BLAINE, Minn. – Despite two disappointing friendly defeats and the loss of two players to injury, the US men’s national team remain one of the favorites to win the 2019 Concacaf Gold Cup as they approach their first group-stage match against Guyana on Tuesday (10 pm ET | FS1, UniMás, UDN).
The USMNT are no strangers to success in the competition, having lifted the trophy six times, most recently in the 2017 edition. Several members of the team were part of those previous championship runs, bringing valuable experience to the current squad.
“It’s a unique tournament,” explained Toronto FC midfielder Michael Bradley. “It’s a long tournament. It’s a challenging tournament. There’s a lot that gets thrown at you. Games come quickly, there’s travel, there’s heat, there’s humidity.”
With all those obstacles standing between the United States and a spot in the final on July 7, a focus on the bigger picture of the tournament is required.
“It’s not a tournament where every moment of every game is perfect,” said Bradley. “You have to understand that, you have to embrace that. You have to still know how to play well, but you also have to know how to get your results.”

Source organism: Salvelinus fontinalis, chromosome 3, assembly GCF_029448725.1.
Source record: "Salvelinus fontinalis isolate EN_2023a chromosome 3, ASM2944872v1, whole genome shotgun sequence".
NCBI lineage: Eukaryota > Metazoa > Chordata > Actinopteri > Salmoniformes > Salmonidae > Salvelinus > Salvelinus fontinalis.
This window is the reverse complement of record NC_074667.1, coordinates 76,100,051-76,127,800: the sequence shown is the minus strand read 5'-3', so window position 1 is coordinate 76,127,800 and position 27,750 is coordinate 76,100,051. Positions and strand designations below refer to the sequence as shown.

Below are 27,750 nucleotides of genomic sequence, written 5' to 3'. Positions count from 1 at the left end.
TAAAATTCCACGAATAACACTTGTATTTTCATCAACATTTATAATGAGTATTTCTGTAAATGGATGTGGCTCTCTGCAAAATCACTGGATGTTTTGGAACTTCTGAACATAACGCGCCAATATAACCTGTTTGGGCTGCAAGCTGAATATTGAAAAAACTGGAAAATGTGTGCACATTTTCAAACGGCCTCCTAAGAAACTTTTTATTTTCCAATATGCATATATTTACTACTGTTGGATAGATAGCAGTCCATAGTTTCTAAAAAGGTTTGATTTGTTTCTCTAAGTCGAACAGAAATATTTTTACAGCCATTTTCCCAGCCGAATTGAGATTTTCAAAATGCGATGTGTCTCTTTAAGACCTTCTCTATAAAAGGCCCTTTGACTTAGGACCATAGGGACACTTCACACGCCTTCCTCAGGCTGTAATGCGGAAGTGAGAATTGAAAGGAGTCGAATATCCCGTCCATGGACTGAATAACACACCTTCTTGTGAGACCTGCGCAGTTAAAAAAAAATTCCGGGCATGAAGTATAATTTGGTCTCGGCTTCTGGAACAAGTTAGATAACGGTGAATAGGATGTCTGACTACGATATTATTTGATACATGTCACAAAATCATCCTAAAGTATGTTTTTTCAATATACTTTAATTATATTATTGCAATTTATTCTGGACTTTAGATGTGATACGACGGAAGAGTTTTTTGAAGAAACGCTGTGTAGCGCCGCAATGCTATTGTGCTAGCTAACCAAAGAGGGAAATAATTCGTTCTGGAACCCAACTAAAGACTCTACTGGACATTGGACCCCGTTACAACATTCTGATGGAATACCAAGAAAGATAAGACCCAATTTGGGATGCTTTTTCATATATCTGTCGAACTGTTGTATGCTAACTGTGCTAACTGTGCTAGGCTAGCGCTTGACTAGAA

“In the end, you need players to make big plays,” he said. “I remember two years ago, Tim Howard making some great saves to keep us in games and Jozy [Altidore] making big plays, Jordan Morris scoring in the final. It requires big plays and at the same time it requires every single teammate to be there.”
Before they turn their attention to the knockout stages and hopes of hardware, the USMNT have to navigate Group D, where they’ll also face Trinidad & Tobago and Panama. Despite the criticism directed their way after losses in warm-up friendlies vs. Jamaicaand Venezuela, the team maintains that the early games hold their normal importance.
“I wouldn’t say there’s any extra pressure. In any tournament … getting points and results early and quickly is important,” Bradley said.
The Gold Cup will mark the USMNT’s first competitive matches in nearly two years. But it’s still “just like any tournament,” according to Arriola.
“We’re completely focused on ourselves, forgetting about what anyone is saying about us, or what they think, or who the favorite is,” he said. “For us, we just want to go out there and play our best and play like we’ve been learning.”